DUBAI, UAE, November 26, 2015 /PRNewswire/ --
Dan Jones, Lead Partner of the Sports Business Group, Deloitte UK, explains why Dubai is such a successful hub for a multitude of sports, after the consultancy issued a new study assessing the economic impact of sport in the emirate.
(Photo: http://photos.prnewswire.com/prnh/20151126/291241 )
Vision: What do you think makes Dubai such a good sporting hub?
Dan Jones: Dubai's geographic location is fantastic; it's a natural and incredibly accessible connecting point at the centre of the world. The fantastic climate makes it great for warm-weather training during Europe's off-season. And its phenomenal facilities - hotels, conference venues and so on - mean that not only from a participation side, but also from a management side, it's a great meeting place for people to come together and be hosted.
V: To what extent is the cosmopolitan 'melting pot' of nationalities a key factor in Dubai's growth in sports?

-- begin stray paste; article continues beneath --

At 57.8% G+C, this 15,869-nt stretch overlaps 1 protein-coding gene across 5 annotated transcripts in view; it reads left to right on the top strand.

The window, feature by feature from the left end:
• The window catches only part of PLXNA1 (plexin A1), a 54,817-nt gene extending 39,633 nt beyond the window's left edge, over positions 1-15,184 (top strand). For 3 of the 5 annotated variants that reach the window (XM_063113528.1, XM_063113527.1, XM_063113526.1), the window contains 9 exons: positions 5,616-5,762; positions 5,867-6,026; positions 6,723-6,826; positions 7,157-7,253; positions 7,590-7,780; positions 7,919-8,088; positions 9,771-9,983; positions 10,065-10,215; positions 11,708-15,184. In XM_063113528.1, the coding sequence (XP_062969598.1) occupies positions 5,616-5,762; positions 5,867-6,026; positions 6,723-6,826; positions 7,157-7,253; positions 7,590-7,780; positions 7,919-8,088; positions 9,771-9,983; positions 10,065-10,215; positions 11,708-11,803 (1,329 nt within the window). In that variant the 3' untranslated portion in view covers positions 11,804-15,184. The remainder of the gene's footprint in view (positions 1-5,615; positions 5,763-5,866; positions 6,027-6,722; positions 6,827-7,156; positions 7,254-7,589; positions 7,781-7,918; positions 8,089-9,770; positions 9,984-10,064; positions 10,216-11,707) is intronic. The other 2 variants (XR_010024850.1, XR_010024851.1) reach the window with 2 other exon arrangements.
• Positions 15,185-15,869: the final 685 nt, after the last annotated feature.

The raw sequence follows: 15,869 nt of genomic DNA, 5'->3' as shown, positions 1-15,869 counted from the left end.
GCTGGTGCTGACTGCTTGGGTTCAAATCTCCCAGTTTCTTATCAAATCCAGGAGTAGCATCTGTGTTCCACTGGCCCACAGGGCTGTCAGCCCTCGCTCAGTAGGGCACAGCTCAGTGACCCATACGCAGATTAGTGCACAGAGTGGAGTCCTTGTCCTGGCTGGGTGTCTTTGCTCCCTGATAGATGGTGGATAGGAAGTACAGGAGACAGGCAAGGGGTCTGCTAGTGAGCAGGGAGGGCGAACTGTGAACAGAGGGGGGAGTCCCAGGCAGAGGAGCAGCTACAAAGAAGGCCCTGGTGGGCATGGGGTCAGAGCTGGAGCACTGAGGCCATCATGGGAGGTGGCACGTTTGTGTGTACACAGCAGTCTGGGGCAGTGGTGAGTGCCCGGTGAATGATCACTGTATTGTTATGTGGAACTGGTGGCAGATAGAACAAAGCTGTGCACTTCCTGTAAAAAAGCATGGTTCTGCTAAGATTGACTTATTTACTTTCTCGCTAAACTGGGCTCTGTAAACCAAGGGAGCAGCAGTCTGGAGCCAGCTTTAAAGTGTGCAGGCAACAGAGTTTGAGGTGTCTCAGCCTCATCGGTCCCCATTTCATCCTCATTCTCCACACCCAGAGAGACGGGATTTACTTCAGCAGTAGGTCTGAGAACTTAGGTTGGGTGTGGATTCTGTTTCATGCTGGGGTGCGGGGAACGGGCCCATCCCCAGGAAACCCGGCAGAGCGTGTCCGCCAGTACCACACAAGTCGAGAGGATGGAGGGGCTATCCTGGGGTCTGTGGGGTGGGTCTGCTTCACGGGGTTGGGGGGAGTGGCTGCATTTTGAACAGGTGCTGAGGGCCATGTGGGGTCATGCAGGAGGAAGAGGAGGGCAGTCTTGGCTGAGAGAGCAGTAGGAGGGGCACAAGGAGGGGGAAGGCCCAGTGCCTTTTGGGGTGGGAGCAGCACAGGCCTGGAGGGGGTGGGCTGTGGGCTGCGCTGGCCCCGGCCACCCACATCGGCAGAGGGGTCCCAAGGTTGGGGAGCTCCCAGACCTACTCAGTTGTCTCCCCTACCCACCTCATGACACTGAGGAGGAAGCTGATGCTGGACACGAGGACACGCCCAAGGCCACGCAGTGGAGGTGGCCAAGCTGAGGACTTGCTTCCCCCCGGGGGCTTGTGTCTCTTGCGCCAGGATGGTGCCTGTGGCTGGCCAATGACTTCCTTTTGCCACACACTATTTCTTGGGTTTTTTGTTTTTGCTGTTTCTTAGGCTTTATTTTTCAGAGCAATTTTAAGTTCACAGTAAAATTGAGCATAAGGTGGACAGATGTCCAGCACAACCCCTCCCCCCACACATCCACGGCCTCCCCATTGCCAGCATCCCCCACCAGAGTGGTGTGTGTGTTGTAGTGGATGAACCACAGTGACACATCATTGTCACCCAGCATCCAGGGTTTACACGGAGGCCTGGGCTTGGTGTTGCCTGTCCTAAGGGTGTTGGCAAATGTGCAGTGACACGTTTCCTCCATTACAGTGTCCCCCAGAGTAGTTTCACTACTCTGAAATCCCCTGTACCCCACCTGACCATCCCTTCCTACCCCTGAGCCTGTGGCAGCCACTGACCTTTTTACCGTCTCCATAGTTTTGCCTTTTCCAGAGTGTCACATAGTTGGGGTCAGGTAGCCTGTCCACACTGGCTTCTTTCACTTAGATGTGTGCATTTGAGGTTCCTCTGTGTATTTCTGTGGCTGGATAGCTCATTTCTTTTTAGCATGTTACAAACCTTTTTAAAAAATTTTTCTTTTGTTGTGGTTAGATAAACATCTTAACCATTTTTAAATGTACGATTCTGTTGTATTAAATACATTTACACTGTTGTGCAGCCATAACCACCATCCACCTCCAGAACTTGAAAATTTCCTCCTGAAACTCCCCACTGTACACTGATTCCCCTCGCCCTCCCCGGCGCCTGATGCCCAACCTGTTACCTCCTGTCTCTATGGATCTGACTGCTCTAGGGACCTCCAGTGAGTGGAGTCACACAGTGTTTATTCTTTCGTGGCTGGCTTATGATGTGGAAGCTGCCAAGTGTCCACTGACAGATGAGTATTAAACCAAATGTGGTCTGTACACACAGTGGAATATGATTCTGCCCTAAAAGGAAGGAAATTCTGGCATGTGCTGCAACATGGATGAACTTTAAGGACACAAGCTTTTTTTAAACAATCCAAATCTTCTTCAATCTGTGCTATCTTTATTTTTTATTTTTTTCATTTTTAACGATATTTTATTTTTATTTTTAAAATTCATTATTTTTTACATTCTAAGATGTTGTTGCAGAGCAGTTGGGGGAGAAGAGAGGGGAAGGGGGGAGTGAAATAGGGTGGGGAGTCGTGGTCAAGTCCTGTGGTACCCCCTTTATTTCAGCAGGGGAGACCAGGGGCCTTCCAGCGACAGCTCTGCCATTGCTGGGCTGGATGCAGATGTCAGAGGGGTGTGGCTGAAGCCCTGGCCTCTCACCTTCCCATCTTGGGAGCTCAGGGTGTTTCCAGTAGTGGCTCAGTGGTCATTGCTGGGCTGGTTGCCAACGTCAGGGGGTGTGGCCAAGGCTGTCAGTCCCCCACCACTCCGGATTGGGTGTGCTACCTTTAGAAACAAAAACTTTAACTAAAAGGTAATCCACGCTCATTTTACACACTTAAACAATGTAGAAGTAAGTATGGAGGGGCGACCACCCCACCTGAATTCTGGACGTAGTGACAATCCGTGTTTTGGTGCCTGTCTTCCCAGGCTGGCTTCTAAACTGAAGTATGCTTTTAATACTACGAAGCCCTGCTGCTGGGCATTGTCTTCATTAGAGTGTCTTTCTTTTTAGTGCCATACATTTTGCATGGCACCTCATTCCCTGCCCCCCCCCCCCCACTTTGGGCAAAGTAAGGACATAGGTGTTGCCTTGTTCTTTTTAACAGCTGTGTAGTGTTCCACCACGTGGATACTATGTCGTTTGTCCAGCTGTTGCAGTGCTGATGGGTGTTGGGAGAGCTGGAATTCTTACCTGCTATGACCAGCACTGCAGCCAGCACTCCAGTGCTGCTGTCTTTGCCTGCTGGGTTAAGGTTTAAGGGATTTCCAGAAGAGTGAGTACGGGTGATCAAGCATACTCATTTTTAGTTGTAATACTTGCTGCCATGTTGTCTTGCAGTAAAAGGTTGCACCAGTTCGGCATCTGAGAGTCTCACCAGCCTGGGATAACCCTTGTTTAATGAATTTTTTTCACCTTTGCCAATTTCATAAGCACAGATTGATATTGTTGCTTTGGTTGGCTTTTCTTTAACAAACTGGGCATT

DJ: It's incredibly important. When you have 200 nationalities present in a city of this size, what's the common language, what connects them, brings them together? Sport is fantastic in this respect - it lets people watch together, play together… Dubai is fantastically well positioned in that way; people can arrive here and feel at home very quickly.
V: Which observations from the report would you say are the most surprising?
DJ: Probably the most surprising was the longevity of some of the sporting events. The Rugby Sevens has taken place since 1970 - just one year before the UAE was established in 1971. Also, the scale of the industry in terms of employment; 14,500 full-time equivalent employees, which is a very comparable employed population to what we have in the UK. I guess that would surprise some people - they see Dubai as very new to sport, but actually a solid infrastructure already exists.
V: The report states that sport is "well ingrained" into Dubai's economy, yet it only accounts for around 0.8 per cent of Dubai's GDP. Do you see that changing?
DJ: You could look at sport and say "well it's only 1 per cent of the economy" or "it's less than 1 per cent of employment - why's it so important?" but the great thing about sport is that it captures people's imaginations, it connects people and it gets attention way beyond anything else in that other 99%.